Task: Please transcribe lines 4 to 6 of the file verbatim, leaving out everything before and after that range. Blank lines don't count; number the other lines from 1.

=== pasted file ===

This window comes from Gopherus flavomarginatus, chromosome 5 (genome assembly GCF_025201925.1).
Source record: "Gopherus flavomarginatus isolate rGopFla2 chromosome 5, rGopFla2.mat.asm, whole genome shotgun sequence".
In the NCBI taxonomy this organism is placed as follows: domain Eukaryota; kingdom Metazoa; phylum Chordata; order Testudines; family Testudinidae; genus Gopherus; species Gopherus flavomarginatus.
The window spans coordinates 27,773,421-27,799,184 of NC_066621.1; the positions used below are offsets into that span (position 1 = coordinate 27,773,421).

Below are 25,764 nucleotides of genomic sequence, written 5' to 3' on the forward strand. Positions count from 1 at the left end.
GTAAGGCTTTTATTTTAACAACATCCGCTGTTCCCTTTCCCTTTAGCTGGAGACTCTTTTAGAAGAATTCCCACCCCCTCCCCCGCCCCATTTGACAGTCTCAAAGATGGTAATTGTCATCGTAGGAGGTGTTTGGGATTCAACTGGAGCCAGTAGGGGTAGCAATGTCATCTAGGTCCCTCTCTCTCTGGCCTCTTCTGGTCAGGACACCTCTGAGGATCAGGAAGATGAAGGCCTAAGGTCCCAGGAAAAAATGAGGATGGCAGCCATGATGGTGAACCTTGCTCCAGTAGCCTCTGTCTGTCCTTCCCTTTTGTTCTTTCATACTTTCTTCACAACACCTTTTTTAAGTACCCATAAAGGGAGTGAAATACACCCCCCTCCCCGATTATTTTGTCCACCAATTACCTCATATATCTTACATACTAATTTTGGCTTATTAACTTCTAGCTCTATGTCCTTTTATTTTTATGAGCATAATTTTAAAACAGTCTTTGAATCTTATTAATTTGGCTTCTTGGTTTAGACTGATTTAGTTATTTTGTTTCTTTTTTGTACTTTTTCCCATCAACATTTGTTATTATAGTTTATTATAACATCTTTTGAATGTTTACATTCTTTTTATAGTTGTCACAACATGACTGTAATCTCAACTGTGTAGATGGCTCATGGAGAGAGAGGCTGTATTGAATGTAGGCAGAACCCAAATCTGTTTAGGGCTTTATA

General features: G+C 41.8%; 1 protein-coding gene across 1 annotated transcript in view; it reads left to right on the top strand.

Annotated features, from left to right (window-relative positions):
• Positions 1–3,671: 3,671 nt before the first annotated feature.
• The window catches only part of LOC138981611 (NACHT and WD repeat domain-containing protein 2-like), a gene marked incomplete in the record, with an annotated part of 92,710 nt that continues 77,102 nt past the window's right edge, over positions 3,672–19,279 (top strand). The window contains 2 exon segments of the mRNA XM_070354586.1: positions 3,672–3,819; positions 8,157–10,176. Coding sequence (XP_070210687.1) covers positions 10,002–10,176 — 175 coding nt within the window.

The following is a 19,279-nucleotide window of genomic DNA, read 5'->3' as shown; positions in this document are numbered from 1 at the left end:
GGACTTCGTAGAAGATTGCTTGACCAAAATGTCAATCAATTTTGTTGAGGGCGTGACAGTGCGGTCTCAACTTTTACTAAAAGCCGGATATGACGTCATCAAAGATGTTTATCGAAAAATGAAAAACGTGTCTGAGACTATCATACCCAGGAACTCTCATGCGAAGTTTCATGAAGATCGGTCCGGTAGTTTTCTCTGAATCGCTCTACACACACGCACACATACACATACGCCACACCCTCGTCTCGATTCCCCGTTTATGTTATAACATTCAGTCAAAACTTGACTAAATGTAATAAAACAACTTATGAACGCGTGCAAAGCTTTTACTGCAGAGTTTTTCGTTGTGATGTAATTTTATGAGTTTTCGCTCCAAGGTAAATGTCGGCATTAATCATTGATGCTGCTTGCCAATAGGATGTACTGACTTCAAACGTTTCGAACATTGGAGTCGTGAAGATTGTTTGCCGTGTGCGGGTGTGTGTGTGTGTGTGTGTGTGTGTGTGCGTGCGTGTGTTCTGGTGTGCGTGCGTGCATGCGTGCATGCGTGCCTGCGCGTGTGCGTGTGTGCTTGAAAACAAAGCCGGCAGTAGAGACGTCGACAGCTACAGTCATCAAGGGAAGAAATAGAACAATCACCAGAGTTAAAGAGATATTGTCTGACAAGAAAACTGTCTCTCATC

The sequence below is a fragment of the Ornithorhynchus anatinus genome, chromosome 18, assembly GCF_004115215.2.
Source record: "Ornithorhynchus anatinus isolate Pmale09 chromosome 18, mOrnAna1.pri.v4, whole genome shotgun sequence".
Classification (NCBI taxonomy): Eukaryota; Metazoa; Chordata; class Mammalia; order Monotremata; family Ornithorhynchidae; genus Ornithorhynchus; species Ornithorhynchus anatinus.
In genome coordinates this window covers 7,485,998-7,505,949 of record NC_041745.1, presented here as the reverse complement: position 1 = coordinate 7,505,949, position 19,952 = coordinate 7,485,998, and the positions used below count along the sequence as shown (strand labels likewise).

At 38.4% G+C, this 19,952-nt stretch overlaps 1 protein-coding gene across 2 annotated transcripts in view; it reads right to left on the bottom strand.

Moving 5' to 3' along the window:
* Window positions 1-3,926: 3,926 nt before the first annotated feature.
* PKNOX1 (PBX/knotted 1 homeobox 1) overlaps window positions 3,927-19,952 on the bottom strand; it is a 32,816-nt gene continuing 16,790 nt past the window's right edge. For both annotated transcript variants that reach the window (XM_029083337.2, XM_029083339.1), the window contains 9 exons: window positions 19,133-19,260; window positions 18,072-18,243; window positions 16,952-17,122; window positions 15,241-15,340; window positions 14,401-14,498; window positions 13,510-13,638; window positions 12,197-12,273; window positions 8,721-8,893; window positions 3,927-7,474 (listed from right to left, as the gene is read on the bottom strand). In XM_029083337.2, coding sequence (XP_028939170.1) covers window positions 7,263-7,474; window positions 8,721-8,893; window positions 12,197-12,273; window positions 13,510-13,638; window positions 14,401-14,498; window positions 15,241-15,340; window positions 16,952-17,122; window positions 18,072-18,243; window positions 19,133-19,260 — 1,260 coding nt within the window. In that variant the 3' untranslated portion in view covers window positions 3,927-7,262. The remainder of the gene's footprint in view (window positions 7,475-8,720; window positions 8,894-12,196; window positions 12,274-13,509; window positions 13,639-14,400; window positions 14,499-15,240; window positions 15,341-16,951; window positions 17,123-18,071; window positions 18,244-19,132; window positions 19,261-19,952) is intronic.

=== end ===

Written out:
The window spans coordinates 27,773,421-27,799,184 of NC_066621.1; the positions used below are offsets into that span (position 1 = coordinate 27,773,421).

Below are 25,764 nucleotides of genomic sequence, written 5' to 3' on the forward strand. Positions count from 1 at the left end.
GTAAGGCTTTTATTTTAACAACATCCGCTGTTCCCTTTCCCTTTAGCTGGAGACTCTTTTAGAAGAATTCCCACCCCCTCCCCCGCCCCATTTGACAGTCTCAAAGATGGTAATTGTCATCGTAGGAGGTGTTTGGGATTCAACTGGAGCCAGTAGGGGTAGCAATGTCATCTAGGTCCCTCTCTCTCTGGCCTCTTCTGGTCAGGACACCTCTGAGGATCAGGAAGATGAAGGCCTAAGGTCCCAGGAAAAAATGAGGATGGCAGCCATGATGGTGAACCTTGCTCCAGTAGCCTCTGTCTGTCCTTCCCTTTTGTTCTTTCATACTTTCTTCACAACACCTTTTTTAAGTACCCATAAAGGGAGTGAAATACACCCCCCTCCCCGATTATTTTGTCCACCAATTACCTCATATATCTTACATACTAATTTTGGCTTATTAACTTCTAGCTCTATGTCCTTTTATTTTTATGAGCATAATTTTAAAACAGTCTTTGAATCTTATTAATTTGGCTTCTTGGTTTAGACTGATTTAGTTATTTTGTTTCTTTTTTGTACTTTTTCCCATCAACATTTGTTATTATAGTTTATTATAACATCTTTTGAATGTTTACATTCTTTTTATAGTTGTCACAACATGACTGTAATCTCAACTGTGTAGATGGCTCATGGAGAGAGAGGCTGTATTGAATGTAGGCAGAACCCAAATCTGTTTAGGGCTTTATA